Frack on! Osborne unveils ‘most generous’ shale gas tax break

Chancellor George Osborne has announced a 30% tax break for fracking companies in the UK in a bid to kick-start a shale gas revolution in the country. The Government said […]

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By Priyanka Shrestha

Chancellor George Osborne has announced a 30% tax break for fracking companies in the UK in a bid to kick-start a shale gas revolution in the country.

The Government said it is the “most generous” regime for shale gas “in the world” – less than half the 62% rate that the oil and gas industry has traditionally paid. It is expected to attract investment into the new fuel source following a boom in the US recently, which has seen a fall in gas prices and experts predicting the nation could be a net exporter of natural gas by 2020.

Mr Osborne said: “Shale gas is a resource with huge potential to broaden the UK’s energy mix. We want to create the right conditions for industry to explore and unlock the potential in a way that allows communities to share in the benefits.

“This new tax regime, which I want to make the most generous for shale in the world, will contribute to that. I want Britain to be a leader of the shale gas revolution – because it has the potential to create thousands of jobs and keep energy bills low for millions of people.”

The Government will also give communities that host shale gas sites £100,000 per well and up to 1% of all revenues from production for allowing fracking to be conducted near their homes.

The controversial technique involves drilling deep underground and opening the rocks with a mixture of water, sand and chemicals for the gas to flow out freely.

The news follows the British Geological Society’s increase in shale gas estimates at 1,300 trillion cubic feet, with experts claiming it could be enough to supply the UK with gas for 25 years. Last month British Gas owner Centrica bought a 25% stake in the Lancashire field to explore shale gas in the UK. Energy Secretary Ed Davey also confirmed his backing for shale gas last week.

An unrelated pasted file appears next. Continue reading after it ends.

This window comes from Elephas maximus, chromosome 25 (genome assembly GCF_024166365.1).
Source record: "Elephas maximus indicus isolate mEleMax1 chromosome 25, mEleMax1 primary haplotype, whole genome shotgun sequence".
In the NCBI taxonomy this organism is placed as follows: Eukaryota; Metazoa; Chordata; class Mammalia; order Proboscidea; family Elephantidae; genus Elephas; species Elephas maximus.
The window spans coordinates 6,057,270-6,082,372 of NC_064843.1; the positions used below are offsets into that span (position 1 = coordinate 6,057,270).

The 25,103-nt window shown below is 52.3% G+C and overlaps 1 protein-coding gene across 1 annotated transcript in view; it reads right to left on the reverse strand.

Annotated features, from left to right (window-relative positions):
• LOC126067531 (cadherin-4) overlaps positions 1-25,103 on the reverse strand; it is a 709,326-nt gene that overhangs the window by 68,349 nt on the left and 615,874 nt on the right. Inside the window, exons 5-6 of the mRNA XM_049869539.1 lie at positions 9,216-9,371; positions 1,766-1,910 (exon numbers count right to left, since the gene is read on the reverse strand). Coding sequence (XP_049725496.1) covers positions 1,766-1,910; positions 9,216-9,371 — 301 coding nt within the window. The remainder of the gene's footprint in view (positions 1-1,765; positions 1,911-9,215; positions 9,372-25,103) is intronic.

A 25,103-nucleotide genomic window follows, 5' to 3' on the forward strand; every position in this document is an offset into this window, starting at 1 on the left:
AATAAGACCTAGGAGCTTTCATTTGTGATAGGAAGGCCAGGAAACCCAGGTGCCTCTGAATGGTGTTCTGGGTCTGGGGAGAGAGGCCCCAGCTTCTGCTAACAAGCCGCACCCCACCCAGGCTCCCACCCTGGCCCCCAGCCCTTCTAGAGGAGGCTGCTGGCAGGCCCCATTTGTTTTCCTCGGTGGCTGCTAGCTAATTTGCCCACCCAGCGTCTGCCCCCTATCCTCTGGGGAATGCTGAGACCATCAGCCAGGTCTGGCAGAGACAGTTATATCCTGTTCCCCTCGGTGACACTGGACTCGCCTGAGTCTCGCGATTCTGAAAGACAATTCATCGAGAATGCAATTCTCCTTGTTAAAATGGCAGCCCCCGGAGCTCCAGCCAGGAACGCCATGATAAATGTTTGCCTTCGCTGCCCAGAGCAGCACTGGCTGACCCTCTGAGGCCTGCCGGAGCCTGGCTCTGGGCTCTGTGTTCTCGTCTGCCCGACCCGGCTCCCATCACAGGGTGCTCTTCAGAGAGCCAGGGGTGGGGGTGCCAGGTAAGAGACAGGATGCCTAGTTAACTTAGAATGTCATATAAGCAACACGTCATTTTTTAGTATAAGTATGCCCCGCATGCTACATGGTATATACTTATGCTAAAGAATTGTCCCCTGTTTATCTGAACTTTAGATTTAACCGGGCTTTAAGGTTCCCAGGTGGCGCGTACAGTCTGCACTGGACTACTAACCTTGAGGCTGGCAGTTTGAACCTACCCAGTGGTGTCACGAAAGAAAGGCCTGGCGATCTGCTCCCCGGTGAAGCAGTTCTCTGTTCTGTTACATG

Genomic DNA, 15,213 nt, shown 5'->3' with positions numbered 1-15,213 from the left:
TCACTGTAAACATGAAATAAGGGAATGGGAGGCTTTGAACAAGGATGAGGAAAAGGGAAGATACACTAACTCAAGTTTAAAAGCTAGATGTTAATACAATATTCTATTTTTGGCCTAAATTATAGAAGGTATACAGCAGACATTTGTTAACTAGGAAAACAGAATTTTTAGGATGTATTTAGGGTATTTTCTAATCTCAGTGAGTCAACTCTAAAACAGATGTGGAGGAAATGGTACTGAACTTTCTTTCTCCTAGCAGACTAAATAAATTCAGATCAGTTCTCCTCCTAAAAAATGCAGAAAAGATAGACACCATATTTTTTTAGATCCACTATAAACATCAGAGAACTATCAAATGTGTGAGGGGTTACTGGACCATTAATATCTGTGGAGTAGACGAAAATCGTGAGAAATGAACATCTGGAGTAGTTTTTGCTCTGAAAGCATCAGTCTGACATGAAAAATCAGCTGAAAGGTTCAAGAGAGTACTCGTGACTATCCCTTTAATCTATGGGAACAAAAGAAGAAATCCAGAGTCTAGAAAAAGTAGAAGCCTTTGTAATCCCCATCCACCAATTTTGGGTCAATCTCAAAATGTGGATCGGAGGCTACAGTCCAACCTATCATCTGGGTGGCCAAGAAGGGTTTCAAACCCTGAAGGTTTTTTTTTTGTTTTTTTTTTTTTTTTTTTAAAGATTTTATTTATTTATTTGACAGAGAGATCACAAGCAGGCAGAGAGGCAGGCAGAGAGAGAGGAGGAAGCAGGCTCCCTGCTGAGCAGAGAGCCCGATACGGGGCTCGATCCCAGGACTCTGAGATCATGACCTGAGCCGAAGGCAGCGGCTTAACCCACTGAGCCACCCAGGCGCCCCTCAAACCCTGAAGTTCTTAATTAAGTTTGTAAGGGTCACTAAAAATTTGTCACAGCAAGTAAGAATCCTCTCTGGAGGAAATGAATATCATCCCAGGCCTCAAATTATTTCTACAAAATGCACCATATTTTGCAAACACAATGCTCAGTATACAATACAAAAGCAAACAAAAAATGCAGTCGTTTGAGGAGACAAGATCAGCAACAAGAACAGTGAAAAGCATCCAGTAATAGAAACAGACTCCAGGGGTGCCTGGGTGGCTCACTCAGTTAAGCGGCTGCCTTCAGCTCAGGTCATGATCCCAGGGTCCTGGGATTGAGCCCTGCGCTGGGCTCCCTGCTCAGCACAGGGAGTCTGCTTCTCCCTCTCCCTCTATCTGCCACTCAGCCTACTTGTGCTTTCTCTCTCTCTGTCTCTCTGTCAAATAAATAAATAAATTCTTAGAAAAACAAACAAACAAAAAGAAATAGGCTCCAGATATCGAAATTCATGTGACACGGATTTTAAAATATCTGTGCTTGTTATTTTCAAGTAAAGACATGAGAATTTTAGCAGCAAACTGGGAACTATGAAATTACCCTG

The generous allowances, however, have been condemned by environmental groups.

Friends of the Earth’s Head of Campaigns Andrew Pendleton said: “Promising tax hand-outs to polluting energy firms that threaten our communities and environment, when everyone else is being told to tighten their belts, is a disgrace.

“Ministers should be encouraging investors to develop the nation’s huge renewable energy potential. This would create tens of thousands of jobs and wean the nation off its increasingly expensive fossil fuel dependency.”

WWF claimed there was no justification for giving tax breaks to the industry.

Jenny Banks, Energy and Climate Change Specialist at WWF-UK said: “Ministers seem to have swallowed hook, line and sinker the industry claim that the worries people have about fracking are simply scaremongering, despite strong evidence to the contrary. The Government must take local environmental concerns and their impact on communities more seriously and taking steps to rush shale gas through the planning and consenting process is misguided in the extreme.

“Rather than throwing tax breaks at oil and gas companies, the government must concentrate its efforts in providing policy certainty for the energy efficiency and renewable technologies of the future.”

A study in the US last month found people living near shale gas wells are at “higher risk” of contaminated drinking water.